However, can you get nipple numbness from this operation? The answer is yes. But it has nothing to do with the incision. The nerves that go to the nipple are located near the pocket for the implant and commonly get stretched and bruised. If they get stretched or bruised enough, they can stop working. In the 15 to 20 percent of cases that have numbness after surgery, most will resolve and be normal at 12 months. However, they might be permanently numb. But this has nothing to do with the incision. It is, again, due to the pocket.

There are three reasons that most surgeons perform this incision. For one, it is technically easier to create the pocket precisely. Two, if you ever need another operation you can usually perform it through the same incision. However, the biggest reason why most surgeons use this incision is that for some reason, and no one knows why, this area heals with nearly an invisible scar in the majority of patients.

Breast augmentation is performed as an outpatient. In this practice it is performed under general anesthesia. Although some practices perform Breast Augmentation with sedation and local anesthesia, I believe that it is a much more pleasant experience and it can be done more precisely with you asleep. The risks of general anesthesia are commonly greatly over-stated.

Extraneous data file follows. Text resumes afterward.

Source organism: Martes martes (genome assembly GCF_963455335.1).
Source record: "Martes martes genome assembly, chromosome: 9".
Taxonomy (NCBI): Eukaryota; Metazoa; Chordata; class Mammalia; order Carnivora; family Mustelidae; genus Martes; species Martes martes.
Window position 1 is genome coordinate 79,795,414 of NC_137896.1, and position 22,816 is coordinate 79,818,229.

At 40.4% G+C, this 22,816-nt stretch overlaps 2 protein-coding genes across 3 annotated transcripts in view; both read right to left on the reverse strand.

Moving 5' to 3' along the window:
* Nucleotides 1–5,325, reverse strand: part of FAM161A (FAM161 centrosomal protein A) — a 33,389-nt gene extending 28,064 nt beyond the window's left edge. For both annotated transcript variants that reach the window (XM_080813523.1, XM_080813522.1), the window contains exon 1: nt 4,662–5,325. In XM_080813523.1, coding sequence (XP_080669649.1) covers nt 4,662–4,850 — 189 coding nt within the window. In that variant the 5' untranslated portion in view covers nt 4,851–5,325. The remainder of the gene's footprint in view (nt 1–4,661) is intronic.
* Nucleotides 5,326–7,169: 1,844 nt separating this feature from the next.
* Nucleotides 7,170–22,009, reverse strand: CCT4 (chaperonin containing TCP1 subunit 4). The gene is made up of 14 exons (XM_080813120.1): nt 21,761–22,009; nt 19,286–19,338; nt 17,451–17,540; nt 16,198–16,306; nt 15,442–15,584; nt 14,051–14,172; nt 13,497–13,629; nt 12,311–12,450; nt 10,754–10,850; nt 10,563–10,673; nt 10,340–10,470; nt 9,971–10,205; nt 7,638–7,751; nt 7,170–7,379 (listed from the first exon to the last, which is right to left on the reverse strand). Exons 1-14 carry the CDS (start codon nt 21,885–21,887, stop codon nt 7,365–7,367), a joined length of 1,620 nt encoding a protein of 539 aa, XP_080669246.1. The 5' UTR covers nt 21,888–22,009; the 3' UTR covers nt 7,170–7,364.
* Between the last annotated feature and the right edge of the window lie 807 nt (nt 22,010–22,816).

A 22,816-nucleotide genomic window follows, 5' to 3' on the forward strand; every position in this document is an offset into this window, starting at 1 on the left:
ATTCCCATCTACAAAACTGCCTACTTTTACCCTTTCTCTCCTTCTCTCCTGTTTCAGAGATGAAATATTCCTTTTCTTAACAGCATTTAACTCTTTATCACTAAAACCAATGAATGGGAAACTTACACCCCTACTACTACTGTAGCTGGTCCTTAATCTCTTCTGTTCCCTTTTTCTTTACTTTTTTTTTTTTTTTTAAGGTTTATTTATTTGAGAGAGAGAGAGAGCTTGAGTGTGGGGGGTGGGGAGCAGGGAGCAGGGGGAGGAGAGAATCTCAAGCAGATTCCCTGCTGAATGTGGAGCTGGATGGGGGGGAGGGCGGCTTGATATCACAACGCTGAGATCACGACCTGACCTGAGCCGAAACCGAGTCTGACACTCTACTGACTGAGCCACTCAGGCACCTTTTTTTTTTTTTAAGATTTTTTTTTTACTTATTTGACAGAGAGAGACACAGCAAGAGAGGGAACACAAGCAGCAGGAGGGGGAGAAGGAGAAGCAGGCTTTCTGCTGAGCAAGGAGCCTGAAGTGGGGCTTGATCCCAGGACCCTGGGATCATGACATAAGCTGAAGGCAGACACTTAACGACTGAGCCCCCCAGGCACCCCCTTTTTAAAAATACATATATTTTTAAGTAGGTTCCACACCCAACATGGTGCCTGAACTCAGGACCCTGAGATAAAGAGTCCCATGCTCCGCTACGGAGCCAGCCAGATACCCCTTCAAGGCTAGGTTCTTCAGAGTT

In fact, most patients have a much larger risk of injury and death by getting into their car than from the sophisticated general anesthesia techniques now available. I do not use drains, or little tubes, to collect fluid that may occur around the implant. I know that some surgeons do, but I have found no advantage to using them. However, I would not fault a surgeon for using them and I have, on occasion used them as well. If they are used, they generally are removed 24 hours later.

We always see you the following day after surgery. We will give you a post-operative bra at that time. We will see you again in 7 to ten days to remove sutures and again at 6 weeks after surgery to make sure the implants are settling well into their pockets and everything is progressing normally. I like to see you yearly to check and see how you are doing.

Most patients take about 7 days off of work. I only have two major rules after Breast Augmentation. No push-up or under-wire bras until the implants have settled (about 6 weeks) and if it hurts, don't do it. Most patients can only lift 10 to 15 pounds for the first two weeks. Mild exercise can usually be started in two weeks but upper body work outs should be put off for four to six weeks.

It takes about 6 weeks to see the final result with any type of surgery. However, areas of the body that have undergone surgery actually change and mature for an entire year. The changes from six weeks to a year are very subtle and occur slowly.